http://www.zdnet.com.au/news/software/0,2000061733,39187298,00.htm brings up an interesting issue. Part of the topic really is a lack of management at such places. The types of tasks which need to be done in the enterprise haven’t been analyzed, and thus employees are allowed to do basically anything they want with their machines. They consequently are encouraged to rely on any old application which comes their way, and get hooked to it.
SMEs really need to have a sense of what computers will do for their enterprise. Why do they have computers, and how do they add to the bottom line of the company? That reasoning then should have impacts with employee job roles and with information technology spends, no matter how small.
If an employee truly only needs to work with a web browser and with a spreadsheet, it is ridiculous to use a Windows machine. Technology choices should then go from there.
Employees will simply learn to copy, whatever the tasks. If Mozilla and OpenOffice are given for tasks, then the employees will cope. Once that is all they use, then if they show up one day and all their data is on a server of some sort (IMAP, shared backed up server, etc.), and they can still run Mozilla and OpenOffice, then there you go.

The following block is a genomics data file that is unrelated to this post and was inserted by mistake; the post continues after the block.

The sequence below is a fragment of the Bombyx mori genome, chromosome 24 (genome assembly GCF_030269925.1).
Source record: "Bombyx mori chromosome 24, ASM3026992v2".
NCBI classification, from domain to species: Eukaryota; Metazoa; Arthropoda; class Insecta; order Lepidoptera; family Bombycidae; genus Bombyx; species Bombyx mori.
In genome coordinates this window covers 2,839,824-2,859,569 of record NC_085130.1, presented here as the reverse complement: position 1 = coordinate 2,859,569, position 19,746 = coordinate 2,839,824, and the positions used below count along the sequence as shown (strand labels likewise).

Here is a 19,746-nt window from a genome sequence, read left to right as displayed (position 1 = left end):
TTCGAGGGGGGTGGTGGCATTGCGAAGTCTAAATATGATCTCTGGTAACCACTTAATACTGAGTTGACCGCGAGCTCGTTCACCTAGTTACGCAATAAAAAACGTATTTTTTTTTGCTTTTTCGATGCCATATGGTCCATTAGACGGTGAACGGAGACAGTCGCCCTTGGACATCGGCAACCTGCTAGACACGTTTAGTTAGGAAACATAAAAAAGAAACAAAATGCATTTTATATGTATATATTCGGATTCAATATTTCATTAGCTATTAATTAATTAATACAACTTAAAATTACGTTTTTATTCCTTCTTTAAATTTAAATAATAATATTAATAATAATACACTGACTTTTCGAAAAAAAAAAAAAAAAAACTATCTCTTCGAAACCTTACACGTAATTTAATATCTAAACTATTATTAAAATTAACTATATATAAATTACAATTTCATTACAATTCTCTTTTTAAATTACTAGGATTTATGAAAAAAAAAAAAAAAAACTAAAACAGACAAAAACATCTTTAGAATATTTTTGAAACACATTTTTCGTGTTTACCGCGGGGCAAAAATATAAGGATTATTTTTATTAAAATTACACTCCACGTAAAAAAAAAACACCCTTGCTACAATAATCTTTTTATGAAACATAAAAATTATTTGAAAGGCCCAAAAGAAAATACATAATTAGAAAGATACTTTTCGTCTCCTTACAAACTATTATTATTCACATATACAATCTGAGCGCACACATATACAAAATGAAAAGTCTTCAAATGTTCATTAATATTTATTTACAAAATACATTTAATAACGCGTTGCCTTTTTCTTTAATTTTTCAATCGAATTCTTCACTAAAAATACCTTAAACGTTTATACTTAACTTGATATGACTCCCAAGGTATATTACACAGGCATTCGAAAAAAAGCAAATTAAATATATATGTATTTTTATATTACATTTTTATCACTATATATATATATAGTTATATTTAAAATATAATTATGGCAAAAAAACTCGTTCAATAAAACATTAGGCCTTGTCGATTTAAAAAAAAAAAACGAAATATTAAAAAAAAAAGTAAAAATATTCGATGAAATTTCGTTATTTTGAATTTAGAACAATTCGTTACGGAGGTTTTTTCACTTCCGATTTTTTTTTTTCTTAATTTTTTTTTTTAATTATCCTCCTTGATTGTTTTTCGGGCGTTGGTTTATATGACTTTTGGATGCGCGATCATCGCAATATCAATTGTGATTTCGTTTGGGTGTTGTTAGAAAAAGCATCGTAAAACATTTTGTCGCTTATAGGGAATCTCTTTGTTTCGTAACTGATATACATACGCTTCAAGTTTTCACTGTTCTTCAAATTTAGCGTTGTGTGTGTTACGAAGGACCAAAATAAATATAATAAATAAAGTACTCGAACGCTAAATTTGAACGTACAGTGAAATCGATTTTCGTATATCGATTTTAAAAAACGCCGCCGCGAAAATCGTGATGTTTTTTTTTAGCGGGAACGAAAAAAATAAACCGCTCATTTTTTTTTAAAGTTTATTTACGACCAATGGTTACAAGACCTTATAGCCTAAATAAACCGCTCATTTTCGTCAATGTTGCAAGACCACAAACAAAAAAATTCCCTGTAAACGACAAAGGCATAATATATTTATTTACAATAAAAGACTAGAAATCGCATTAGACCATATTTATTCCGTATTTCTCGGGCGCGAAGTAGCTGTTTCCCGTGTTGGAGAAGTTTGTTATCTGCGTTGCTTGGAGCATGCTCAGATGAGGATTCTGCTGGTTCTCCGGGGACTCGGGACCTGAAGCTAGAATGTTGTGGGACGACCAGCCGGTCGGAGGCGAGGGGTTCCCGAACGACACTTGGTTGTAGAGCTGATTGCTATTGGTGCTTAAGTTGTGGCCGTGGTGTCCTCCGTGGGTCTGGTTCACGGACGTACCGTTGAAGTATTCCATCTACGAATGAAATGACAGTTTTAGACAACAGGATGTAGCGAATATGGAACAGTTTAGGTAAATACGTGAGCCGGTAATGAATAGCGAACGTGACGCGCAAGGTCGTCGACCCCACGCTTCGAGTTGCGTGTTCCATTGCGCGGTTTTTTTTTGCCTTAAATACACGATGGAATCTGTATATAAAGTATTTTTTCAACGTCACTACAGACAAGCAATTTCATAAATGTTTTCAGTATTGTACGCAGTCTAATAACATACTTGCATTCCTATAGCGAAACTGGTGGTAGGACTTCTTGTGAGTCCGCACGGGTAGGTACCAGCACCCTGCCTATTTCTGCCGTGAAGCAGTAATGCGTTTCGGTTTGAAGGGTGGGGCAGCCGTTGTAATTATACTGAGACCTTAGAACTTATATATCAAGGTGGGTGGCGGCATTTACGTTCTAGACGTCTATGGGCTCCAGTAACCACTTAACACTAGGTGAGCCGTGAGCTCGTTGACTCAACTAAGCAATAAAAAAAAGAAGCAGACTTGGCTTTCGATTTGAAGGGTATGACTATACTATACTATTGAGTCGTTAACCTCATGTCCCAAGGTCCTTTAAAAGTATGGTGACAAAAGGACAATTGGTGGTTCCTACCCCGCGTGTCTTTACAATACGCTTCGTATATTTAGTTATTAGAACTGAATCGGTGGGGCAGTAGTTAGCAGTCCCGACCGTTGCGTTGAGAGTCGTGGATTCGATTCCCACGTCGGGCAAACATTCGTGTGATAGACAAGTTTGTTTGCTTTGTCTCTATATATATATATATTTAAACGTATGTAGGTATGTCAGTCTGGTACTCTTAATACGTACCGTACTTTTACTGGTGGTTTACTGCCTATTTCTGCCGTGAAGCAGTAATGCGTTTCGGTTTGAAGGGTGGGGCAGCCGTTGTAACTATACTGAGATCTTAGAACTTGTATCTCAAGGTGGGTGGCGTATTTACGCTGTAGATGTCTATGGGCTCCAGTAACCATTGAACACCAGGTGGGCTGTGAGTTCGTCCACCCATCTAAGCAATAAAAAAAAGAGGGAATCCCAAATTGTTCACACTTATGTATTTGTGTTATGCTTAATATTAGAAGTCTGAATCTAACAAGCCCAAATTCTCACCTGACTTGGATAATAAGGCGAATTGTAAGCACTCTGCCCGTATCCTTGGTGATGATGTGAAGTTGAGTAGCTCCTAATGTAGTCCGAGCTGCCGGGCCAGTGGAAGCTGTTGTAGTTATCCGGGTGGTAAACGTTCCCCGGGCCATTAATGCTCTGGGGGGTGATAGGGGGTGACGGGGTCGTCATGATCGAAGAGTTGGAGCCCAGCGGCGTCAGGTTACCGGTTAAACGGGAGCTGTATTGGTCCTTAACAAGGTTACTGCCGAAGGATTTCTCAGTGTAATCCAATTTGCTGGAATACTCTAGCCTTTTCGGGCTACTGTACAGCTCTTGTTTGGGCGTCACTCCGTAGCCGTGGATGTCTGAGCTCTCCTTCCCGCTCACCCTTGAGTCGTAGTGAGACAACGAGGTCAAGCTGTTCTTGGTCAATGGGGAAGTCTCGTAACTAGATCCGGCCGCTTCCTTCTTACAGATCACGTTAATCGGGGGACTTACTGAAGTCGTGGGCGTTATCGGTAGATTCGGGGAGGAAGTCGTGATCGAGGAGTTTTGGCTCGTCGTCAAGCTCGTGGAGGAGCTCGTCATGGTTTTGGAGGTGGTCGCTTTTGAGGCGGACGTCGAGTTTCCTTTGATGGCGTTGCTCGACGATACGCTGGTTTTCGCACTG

The “gravy” (media players, chat software, etc.) really can be duplicated for free on linux without incident. Be better, in fact.
This form of thinking can apply to lowering one’s Windows spend as well. There are open source alternatives on Windows, and they should be used as much as possible. Start with OpenOffice, Thunderbird, and Firefox. Gaim if you need chat. MS Access is still handy on Windows — a MySql/OpenOffice emulation is on its way.